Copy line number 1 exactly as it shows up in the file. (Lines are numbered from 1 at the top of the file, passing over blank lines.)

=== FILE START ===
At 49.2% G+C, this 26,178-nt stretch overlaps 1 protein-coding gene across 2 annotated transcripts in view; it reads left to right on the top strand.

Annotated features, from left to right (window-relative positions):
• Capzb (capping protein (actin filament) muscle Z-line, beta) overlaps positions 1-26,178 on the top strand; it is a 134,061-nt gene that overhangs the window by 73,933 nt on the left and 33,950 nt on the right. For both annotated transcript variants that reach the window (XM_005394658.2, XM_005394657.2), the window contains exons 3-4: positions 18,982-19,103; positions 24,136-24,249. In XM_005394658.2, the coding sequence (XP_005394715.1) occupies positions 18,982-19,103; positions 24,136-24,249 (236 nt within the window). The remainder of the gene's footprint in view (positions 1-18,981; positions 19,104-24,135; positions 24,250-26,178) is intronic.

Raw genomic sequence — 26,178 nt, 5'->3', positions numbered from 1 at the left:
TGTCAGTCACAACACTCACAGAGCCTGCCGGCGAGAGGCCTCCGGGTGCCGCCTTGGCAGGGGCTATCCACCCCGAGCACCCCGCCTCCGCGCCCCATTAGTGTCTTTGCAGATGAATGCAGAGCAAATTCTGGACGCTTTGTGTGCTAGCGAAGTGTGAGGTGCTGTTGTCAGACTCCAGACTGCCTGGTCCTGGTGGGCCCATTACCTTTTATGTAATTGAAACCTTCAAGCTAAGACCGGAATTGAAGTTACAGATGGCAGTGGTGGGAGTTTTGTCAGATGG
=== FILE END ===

At 49.2% G+C, this 26,178-nt stretch overlaps 1 protein-coding gene across 2 annotated transcripts in view; it reads left to right on the top strand.